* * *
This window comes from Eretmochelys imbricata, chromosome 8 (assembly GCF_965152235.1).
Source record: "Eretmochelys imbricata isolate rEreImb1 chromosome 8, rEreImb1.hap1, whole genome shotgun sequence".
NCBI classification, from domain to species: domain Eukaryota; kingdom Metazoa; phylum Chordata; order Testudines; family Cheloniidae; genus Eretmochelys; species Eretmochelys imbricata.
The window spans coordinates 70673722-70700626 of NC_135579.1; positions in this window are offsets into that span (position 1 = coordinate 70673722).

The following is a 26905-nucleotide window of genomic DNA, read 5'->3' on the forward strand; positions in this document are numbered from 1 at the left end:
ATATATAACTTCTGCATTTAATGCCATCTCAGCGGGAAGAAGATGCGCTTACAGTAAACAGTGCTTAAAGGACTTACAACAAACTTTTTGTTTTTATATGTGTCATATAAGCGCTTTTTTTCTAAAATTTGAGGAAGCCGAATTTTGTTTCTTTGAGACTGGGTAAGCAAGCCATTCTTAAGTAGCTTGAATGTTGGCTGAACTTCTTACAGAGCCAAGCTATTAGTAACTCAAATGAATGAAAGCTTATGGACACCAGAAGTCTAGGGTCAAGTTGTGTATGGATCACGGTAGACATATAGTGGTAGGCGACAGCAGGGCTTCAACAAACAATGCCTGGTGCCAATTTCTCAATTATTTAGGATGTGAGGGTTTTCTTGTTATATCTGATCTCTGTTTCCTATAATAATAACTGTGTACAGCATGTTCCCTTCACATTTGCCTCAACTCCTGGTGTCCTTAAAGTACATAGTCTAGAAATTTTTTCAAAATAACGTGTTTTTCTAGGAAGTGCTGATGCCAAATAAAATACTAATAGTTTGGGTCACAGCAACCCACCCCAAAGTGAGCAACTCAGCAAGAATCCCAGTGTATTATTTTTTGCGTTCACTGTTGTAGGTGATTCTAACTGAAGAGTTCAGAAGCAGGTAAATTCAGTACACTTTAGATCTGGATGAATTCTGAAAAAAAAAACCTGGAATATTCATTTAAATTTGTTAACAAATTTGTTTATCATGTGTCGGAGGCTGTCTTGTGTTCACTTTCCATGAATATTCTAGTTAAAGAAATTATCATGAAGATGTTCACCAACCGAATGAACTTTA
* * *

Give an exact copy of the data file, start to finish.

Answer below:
This window comes from Eretmochelys imbricata, chromosome 8 (assembly GCF_965152235.1).
Source record: "Eretmochelys imbricata isolate rEreImb1 chromosome 8, rEreImb1.hap1, whole genome shotgun sequence".
NCBI classification, from domain to species: domain Eukaryota; kingdom Metazoa; phylum Chordata; order Testudines; family Cheloniidae; genus Eretmochelys; species Eretmochelys imbricata.
The window spans coordinates 70673722-70700626 of NC_135579.1; positions in this window are offsets into that span (position 1 = coordinate 70673722).

The following is a 26905-nucleotide window of genomic DNA, read 5'->3' on the forward strand; positions in this document are numbered from 1 at the left end:
ATATATAACTTCTGCATTTAATGCCATCTCAGCGGGAAGAAGATGCGCTTACAGTAAACAGTGCTTAAAGGACTTACAACAAACTTTTTGTTTTTATATGTGTCATATAAGCGCTTTTTTTCTAAAATTTGAGGAAGCCGAATTTTGTTTCTTTGAGACTGGGTAAGCAAGCCATTCTTAAGTAGCTTGAATGTTGGCTGAACTTCTTACAGAGCCAAGCTATTAGTAACTCAAATGAATGAAAGCTTATGGACACCAGAAGTCTAGGGTCAAGTTGTGTATGGATCACGGTAGACATATAGTGGTAGGCGACAGCAGGGCTTCAACAAACAATGCCTGGTGCCAATTTCTCAATTATTTAGGATGTGAGGGTTTTCTTGTTATATCTGATCTCTGTTTCCTATAATAATAACTGTGTACAGCATGTTCCCTTCACATTTGCCTCAACTCCTGGTGTCCTTAAAGTACATAGTCTAGAAATTTTTTCAAAATAACGTGTTTTTCTAGGAAGTGCTGATGCCAAATAAAATACTAATAGTTTGGGTCACAGCAACCCACCCCAAAGTGAGCAACTCAGCAAGAATCCCAGTGTATTATTTTTTGCGTTCACTGTTGTAGGTGATTCTAACTGAAGAGTTCAGAAGCAGGTAAATTCAGTACACTTTAGATCTGGATGAATTCTGAAAAAAAAAACCTGGAATATTCATTTAAATTTGTTAACAAATTTGTTTATCATGTGTCGGAGGCTGTCTTGTGTTCACTTTCCATGAATATTCTAGTTAAAGAAATTATCATGAAGATGTTCACCAACCGAATGAACTTTA